The Fluoride Wars concludes with an appeal for the two warring sides to sit down and talk. Although this suggestion almost certainly will be ignored, Freeze and Lehr have set an admirable example of measured analysis and stimulating writing.

Brian Martin
University of Wollongong, Australia
(This review appeared in the Bulletin of the History of Medicine, Vol. 84, 2010, pp. 314-315)
6 of 7 people found the following review helpful
The only objective view of the fluoride controversy I've found April 19 2013
By Merilee D. Karr - Published on
Format: Hardcover Verified Purchase
This book, by a couple of investigative reporters, covers all the claims of both sides. It awards points and demerits to both sides. And it's well written and accessible. Too bad it's hard to find, because it's published by Wiley, an academic and textbook publisher. It should be more widely available. It should be in the pocket and on the kitchen table of everyone who cares about the water they drink.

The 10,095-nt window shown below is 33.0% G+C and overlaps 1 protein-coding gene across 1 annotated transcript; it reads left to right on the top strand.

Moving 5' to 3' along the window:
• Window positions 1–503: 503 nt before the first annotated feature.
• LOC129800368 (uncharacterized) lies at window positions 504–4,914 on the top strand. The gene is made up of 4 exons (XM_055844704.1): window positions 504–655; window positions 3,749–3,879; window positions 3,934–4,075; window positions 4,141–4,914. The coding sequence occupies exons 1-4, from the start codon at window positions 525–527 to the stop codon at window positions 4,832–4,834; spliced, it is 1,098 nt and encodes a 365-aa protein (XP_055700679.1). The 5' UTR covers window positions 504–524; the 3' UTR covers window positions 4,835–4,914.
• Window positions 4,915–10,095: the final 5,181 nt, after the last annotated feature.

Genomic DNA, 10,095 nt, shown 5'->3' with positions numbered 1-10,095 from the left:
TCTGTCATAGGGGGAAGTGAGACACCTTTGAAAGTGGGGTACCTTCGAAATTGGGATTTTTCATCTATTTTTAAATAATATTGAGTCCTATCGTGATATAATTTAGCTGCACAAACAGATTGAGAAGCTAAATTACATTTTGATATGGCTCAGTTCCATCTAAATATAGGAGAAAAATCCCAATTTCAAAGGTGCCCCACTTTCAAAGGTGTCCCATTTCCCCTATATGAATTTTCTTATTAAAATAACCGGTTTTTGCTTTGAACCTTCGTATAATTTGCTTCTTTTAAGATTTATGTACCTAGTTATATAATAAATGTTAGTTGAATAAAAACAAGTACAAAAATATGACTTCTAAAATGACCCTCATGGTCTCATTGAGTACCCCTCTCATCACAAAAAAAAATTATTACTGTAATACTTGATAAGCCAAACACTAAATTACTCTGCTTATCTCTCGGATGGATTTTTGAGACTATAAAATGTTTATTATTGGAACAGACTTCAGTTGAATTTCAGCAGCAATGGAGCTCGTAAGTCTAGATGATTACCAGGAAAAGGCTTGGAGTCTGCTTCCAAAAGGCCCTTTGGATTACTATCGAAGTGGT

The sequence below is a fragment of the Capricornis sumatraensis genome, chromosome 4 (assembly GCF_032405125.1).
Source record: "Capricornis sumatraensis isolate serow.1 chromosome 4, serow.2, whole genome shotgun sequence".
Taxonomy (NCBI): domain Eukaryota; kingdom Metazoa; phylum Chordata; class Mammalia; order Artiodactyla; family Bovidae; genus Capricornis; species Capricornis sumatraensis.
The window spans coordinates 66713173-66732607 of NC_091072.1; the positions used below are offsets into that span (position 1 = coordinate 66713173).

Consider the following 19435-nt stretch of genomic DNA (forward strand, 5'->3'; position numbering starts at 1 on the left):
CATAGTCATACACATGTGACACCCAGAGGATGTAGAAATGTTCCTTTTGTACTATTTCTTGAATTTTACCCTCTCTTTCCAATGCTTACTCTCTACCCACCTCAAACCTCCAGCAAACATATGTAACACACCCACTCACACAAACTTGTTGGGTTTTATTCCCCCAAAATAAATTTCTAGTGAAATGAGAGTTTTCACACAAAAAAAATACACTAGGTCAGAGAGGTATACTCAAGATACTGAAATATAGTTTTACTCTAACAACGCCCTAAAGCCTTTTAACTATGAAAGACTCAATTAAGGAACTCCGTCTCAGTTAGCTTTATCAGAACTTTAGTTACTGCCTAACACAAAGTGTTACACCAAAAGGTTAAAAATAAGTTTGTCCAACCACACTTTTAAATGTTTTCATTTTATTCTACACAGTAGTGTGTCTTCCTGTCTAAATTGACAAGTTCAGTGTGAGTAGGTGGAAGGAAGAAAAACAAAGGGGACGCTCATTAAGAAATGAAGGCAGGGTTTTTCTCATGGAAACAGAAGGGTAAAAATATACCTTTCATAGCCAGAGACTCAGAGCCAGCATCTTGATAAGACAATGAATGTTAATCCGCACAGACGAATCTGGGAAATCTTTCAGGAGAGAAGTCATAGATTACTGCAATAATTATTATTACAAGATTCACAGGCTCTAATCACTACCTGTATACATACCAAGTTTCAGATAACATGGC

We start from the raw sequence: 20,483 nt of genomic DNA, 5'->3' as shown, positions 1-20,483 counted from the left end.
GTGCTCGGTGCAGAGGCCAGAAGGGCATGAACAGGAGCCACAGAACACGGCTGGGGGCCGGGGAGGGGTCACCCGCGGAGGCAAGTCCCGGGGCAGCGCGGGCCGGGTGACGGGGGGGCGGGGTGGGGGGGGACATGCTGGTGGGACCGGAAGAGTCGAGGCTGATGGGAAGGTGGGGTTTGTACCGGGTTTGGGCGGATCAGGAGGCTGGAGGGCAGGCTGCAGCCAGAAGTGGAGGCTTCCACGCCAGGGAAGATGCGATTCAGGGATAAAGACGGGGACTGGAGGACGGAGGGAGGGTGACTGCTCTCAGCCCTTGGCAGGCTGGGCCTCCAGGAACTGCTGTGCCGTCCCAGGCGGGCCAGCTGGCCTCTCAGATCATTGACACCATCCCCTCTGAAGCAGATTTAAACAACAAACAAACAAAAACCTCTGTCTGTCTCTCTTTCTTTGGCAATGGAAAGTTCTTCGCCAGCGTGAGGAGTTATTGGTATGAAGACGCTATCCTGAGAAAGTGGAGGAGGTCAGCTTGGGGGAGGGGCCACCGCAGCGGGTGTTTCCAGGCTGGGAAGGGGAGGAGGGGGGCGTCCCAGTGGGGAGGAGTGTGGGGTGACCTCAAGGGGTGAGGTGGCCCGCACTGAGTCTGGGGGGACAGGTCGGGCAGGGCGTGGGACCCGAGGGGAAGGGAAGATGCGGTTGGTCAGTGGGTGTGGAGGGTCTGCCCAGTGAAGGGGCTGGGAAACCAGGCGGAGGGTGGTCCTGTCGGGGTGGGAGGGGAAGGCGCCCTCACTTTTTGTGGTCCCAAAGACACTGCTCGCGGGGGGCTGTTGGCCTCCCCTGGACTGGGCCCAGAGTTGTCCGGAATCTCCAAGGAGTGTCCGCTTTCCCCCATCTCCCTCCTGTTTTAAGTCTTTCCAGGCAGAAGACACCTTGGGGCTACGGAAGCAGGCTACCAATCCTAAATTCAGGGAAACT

20 of 30 people found the following review helpful
Makes It A Fair Fight June 11 2009
By Karen Bond - Published on
Format: Hardcover
Definitely an interesting read - a unique mix of social history and popular science. I learned more about fluoride than I thought there was to know! It's filled with lots of anecdotal stories and interesting historical tidbits, vignettes of the principal players on both sides for the fluoride discussion.

I didn't think that the book chose one side or another - and then I read the first reviews. Interestingly, some of the people who gave the book unfavorable reviews are all strong opposers of fluoride who's organizations and arguments are covered in the book.

It's an interesting conflict - covering the controversy of fluoridation (which I didn't realize was a controversy until I read this) - including the almost universal support from the medical-dental establishment, as well as the effective and street-smart strategies of a well-organized opposition.